Emily Morehouse

On My Second Conference talk


Less than 6 months ago, I wrote a retro on my first conference talk. Since then, I've already learned a lot and want to share that knowledge and continue with my ritual of sharing the reality (read: my reality) of speaking at conferences as open as possible.

If you didn't read my previous post, you don't necessarily need to, but you may want to reference these:

You may also want to check out my second talk repo and code examples.

Time Investment

Here's a breakdown of the time I spent proposing and preparing my first and second conference talks:

  • The AST and Me:

    • Proposal: 2 hours
    • PyCascades prep (Conference 1): 36 hours
    • DevOpsDays YVR prep (Conference 2): 2 hours
    • PyCon prep (Conference 3): 6 hours
  • What To Expect When You're Expecting:

    • Proposal: 4 hours
    • DinosaurJS prep (Conference 1): 23 hours

So all in all, from proposal to first presentation I spent 11 hours less preparing for my second talk than my first. Some of this is definitely based on the type of content I was working with. I spent a lot more time creating diagrams for The AST and Me, though I probably spent about the same amount of time trying out ideas and getting code snippets together.

Talk-Writing Technique

I took a very different approach to writing this talk because I was having some major issues getting started and didn't have time to waste spinning my wheels. After revisiting my outline, I pulled together a couple of resources that I knew I wanted to include. From there, I pulled out my voice memo app and just started talking! Anytime I found a snag, I'd hit 'pause' and revisit my outline or resources for something that flowed nicely from what I'd already said. I got about 12 minutes of talking out of my first go. I then proceeded to transcribe and turn it into speaker notes and slides.

I found that this technique worked wonders at establishing the flow of my talk (seriously, my entire outline was rearranged). It also basically wrote half of my speaker notes, which made it super clear what I could pull out into slides to go along with it.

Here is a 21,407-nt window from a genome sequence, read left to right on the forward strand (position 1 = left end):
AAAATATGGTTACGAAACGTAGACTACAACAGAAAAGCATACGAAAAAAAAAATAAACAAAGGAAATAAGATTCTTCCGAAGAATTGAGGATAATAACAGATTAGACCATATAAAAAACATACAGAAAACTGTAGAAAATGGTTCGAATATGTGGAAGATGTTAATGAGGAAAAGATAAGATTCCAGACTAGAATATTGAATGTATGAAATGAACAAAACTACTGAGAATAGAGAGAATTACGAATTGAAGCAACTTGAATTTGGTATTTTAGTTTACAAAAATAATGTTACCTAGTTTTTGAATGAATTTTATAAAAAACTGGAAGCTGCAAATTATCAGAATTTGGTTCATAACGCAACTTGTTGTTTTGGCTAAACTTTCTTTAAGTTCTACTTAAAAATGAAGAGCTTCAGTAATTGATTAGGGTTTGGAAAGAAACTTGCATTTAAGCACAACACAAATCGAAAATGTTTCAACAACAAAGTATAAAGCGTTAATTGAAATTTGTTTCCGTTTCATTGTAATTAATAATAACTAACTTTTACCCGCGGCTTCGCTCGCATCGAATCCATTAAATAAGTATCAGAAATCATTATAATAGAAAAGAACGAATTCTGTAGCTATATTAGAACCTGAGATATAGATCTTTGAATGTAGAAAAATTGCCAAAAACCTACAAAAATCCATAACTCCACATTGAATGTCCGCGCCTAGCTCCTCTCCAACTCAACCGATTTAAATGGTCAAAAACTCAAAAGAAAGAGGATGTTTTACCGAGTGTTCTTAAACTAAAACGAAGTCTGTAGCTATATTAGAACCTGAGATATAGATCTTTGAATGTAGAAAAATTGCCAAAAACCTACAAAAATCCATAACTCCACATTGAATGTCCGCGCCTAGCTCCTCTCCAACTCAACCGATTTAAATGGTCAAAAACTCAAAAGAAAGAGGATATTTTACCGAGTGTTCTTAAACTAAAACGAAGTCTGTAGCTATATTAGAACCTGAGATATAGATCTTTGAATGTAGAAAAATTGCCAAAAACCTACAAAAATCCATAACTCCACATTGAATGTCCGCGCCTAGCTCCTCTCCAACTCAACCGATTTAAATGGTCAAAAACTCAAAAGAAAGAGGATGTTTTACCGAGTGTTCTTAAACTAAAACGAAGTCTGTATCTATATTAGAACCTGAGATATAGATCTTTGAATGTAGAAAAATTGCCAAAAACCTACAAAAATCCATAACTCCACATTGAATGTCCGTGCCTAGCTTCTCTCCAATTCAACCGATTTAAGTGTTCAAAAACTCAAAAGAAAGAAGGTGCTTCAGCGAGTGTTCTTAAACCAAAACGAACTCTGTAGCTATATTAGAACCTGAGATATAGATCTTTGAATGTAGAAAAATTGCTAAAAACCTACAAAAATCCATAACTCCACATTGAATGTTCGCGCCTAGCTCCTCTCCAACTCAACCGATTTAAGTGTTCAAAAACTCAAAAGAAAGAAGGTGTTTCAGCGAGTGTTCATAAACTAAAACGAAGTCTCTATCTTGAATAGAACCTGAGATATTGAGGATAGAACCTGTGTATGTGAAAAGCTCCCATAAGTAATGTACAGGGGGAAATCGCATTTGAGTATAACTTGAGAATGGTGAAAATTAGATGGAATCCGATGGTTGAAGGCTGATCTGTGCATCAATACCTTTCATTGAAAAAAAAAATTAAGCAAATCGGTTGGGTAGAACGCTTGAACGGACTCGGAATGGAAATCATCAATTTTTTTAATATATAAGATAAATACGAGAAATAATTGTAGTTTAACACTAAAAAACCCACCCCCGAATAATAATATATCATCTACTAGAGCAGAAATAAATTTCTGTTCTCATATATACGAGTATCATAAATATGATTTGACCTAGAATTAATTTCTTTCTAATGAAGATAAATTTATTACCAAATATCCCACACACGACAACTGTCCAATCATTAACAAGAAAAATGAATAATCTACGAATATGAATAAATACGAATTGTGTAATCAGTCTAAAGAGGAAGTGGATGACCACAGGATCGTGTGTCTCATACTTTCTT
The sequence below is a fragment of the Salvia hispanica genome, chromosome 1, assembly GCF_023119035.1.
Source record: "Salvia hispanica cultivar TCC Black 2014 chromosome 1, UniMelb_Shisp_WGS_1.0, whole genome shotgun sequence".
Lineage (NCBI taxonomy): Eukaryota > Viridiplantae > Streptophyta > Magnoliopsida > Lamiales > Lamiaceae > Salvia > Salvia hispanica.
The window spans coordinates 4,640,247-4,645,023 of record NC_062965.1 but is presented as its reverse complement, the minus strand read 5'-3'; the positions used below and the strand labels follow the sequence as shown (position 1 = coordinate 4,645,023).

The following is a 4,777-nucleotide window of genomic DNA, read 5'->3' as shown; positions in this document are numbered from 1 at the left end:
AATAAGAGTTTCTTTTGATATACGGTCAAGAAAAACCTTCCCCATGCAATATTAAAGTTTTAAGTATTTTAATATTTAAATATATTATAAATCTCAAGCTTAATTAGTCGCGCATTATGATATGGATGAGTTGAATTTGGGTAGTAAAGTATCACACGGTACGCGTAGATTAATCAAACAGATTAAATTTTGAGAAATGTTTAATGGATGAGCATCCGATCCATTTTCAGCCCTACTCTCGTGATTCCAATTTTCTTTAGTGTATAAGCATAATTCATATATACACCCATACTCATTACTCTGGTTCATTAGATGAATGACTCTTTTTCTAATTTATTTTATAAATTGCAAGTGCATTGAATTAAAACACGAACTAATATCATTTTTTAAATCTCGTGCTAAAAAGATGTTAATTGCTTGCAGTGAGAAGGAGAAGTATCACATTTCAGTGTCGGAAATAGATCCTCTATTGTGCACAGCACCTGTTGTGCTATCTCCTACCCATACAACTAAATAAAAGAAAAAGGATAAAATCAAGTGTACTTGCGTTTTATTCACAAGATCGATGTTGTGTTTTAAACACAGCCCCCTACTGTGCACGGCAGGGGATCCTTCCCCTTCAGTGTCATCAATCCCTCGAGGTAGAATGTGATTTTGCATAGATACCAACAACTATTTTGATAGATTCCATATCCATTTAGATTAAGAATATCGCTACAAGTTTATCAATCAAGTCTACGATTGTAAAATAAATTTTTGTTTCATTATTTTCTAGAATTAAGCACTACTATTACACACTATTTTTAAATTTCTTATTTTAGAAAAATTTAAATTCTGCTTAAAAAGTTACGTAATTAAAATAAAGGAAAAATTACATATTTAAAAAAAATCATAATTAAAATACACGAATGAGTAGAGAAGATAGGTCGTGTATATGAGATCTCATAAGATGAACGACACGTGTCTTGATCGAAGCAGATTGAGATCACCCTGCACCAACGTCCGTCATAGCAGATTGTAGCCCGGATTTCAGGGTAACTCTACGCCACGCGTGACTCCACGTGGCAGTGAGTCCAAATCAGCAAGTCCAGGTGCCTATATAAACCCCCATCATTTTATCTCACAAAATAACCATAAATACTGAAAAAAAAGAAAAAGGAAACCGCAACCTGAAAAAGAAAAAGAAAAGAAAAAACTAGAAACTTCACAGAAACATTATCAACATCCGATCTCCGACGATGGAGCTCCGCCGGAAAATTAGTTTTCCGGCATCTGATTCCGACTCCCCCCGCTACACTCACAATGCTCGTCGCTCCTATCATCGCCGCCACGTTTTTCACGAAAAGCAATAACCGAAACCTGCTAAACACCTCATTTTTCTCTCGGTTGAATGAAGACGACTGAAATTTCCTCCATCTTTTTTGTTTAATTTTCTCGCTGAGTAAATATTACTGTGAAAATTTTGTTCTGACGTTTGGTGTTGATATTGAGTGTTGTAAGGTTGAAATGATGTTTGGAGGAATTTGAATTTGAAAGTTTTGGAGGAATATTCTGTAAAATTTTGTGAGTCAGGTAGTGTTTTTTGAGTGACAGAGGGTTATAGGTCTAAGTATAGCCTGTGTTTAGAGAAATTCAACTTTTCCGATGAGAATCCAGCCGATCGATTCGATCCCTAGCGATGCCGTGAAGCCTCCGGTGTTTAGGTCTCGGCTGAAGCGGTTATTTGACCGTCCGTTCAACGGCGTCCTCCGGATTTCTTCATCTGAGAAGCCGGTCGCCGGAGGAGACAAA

Your Proposal Isn’t Set In Stone, Revisited

My proposal for my first conference talk proposal felt massively different than the finished product. I added new topics, cut a bunch of old topics. However, for my second talk, I feel like it stayed fairly consistent with the exception of organization updates and a couple of additions. Honestly, from the time I submitted my proposal on February 9th to the time I actually wrote my talk starting on June 17th, I couldn't even remember the details of my outline. After pulling it back up, I realized that I had basically already written the talk!

Don’t Worry About Perfection, Revisited

I made some terrible mistakes with my time for this talk. I actually stayed up until after 2 AM the night/morning before the conference, fighting to get my code snippets to run in a full test environment. You know what? It didn't matter. I wasn't planning on demoing anything, I was just being stubborn (not that I've EVER been told that). And let me tell you -- I could have used the sleep WAY more than the peace of mind having working code examples that I easily could have done afterwards.

Practice Makes... Practice

At this point, I feel like I have a decent rhythm for proposing and creating talks. I have a solid outline structure that people love (feel free to steal it!). I stick with a slides library that is super easy to work with, allows my presentation to be portable, has great syntax highlighting support, and lets me write everything in Markdown (very convenient for copy/pasting from my notes/outline that I keep in Bear). Each time I go through this process though, I intend to keep iterating. More boilerplates, more tricks and optimizations for allowing my time to be focused on content creation.